Why is the wine red / white / rosé?

This is certainly one of the first questions we ask ourselves about wine: why is it available in white, red, rosé? their juice remains white. The differences in color of the wine are in reality mainly explained by the maceration of the grape skins in the fermentation juice . These are soluble pigments located in the skin of the grapes that are responsible for the red color of the wine. Regarding the intensity of the color, various parameters are taken into account, such as the grape variety, the yields of the vine, the terroir and the climate, the vinification, the aging, the sugar content, the age of the vine. wine.

How do I store my wine properly?

Each bottle must be in the lying position so that the cork always remains in contact with the wine.

Some basic principles

  • The temperature, the temperature remains an essential factor for the good aging of the wine, the ideal temperature range is between 10 ° C and 12 ° C without sudden temperature variation.
  • Light and wine do not mix well, especially with white wines.
  • Humidity is an important factor in the proper aging of wine.
  • Odors, Wine is sensitive to all external odors, even when locked in its bottle.
  • The vibrations, If they are frequent, the vibrations can adversely affect the quality of the wine. (eg trains)

Why do you have to age certain wines

You have trouble understanding why you were advised to drink such and such a wine immediately or to leave it in the cellar for a few years… How do you know which wine to wait and which wine to drink quickly? complex subject for which several parameters must be taken into account.

There is an immense diversity of wines and some are produced with the idea of ​​being drunk quickly, "on the freshness of the fruit", while others require several years of aging in order to flourish, 'offer all their complexity.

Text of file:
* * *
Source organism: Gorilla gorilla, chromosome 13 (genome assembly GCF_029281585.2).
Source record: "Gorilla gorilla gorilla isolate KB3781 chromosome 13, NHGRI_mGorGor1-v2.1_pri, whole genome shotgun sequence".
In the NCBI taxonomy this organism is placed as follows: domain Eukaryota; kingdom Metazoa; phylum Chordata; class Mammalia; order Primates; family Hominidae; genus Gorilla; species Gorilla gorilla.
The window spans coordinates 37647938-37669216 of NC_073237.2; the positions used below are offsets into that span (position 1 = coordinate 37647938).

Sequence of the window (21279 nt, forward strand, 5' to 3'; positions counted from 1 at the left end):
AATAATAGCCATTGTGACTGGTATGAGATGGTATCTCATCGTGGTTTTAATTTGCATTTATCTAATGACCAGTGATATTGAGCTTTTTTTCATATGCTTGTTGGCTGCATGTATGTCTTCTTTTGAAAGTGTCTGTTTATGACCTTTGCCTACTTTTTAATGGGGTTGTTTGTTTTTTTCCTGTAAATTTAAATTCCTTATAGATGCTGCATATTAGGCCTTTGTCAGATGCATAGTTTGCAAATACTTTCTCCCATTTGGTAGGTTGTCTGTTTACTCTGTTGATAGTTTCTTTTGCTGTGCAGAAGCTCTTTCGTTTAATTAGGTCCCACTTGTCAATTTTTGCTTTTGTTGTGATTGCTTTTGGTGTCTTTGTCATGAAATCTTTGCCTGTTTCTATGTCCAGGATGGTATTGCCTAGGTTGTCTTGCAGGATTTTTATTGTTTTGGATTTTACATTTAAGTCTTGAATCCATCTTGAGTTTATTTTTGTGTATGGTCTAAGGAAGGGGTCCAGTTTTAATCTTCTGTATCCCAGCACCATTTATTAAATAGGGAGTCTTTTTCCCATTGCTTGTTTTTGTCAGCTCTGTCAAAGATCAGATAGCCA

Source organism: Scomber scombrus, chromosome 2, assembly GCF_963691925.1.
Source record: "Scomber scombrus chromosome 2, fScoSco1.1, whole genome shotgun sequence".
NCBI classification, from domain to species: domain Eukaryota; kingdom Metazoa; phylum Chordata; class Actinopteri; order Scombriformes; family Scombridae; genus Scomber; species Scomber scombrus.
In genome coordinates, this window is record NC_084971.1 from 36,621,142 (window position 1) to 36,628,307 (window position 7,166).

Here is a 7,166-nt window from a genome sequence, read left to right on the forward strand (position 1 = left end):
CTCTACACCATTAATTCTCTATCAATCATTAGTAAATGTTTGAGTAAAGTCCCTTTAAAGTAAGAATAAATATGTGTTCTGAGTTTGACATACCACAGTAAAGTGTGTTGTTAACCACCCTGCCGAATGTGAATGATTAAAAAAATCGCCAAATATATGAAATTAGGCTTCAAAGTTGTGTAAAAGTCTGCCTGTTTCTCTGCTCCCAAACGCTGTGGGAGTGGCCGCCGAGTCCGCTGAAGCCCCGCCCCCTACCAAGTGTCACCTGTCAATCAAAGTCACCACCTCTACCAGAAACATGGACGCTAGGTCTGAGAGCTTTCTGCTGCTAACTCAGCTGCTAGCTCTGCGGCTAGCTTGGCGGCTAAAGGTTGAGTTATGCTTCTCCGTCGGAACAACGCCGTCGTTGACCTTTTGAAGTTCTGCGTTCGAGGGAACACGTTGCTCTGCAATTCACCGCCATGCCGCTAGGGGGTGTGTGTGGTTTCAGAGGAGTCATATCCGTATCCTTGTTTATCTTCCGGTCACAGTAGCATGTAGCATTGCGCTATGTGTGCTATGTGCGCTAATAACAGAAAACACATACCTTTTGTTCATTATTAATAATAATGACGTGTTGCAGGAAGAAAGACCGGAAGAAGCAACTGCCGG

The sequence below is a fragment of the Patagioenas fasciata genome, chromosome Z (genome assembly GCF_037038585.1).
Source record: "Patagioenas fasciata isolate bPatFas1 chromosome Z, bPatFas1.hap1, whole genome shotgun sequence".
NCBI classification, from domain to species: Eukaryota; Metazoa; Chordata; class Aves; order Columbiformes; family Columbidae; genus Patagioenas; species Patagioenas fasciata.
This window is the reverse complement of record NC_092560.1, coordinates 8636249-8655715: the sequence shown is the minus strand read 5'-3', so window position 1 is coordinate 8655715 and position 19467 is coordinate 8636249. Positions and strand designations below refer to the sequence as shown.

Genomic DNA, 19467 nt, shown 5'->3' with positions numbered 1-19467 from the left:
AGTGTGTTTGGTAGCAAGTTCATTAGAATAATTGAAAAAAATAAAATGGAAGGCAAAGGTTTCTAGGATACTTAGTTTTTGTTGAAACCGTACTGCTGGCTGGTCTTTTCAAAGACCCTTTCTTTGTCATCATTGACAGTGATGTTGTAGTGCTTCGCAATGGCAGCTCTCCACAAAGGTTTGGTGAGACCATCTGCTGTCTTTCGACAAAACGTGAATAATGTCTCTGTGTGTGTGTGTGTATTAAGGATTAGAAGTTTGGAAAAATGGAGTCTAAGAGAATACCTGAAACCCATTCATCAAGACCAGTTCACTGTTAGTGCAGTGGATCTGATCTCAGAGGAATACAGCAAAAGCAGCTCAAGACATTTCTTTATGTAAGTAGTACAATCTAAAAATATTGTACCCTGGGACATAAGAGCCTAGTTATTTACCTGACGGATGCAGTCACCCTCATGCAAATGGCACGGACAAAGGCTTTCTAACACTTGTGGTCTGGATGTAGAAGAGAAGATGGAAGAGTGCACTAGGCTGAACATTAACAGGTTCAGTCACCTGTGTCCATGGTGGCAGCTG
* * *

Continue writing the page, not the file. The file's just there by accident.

In general, wines to drink quickly will be wines that are not very powerful, fruity and of less complexity, often with a certain freshness. Conversely, wines with a long aging potential will show great concentration, a lot of balance (freshness and body) and have often been the subject of long aging. They also generally come from great terroirs that require waiting to express all their flavors. This also varies from appellation to appellation, from one terroir to another, and according to the grape varieties but also the vintages.

Should we decant the wines? How to ventilate them?

If in doubt, it is better not to decant, the operation can be harmful for old wines! The simple act of opening the bottle a few hours in advance and then aerating the wine well in its glass is more than enough in many cases.

The same goes for decanting, it remains a delicate operation, just leave the bottle vertical two days before tasting, so the deposits remain at the bottom, all you have to do is serve the wine delicately without tilting the bottle too much.

How to recognize the defects of wine (Oxidation, reduction, cork, phenolic wine)?

A corked wine will result in a fairly strong musty, damp smell : a fairly recognizable smell. This defect comes from the chemical treatment of the cork stopper with the molecule of tri-chloro-anisole (TCA). The cork has contaminated the wine, the damage is done, nothing can solve this problem.

Another common flaw in wine is reduction: a musty, croupy odor, even gaunt meat ... These aromas are a sign of excess sulfur or that the wine has been too deprived of oxygen. They normally disappear quickly with aeration of the wine.

The wine can sometimes be oxidized (which is not always a fault, this is the case with yellow wines): it will express aromas of overripe apple, vinegar, nuts ...

Finally, we sometimes smell strong odors from stable, stable, horse ... this is found in so-called phenolic wines (for which oenologists attribute these odors to mushrooms, commonly called brett). We like it or we don't. For some, this is part of the normal notes found in wine. On the other hand, other people don't like it and say it's a flaw. It must also be said that the levels of perception of these odors vary from person to person.

The basics of tasting

A complex step that appeals to our senses and our experiences, the tasting remains very personal. Knowing how to express the reasons with a certain vocabulary for which we appreciate ou not a wine. We need our eyes, our nose and our tongue ... and a stemmed glass not to heat the wine in our hands.

Above all: Gather the right conditions

It may sound silly to recall it, but a tasting appeals to your senses and we are not all equal when it comes to it. Some people have sensory predispositions or have already had sensory experiences in the past (eg a perfumer) which will influence their impressions differently from yours.

Step 1
Step 2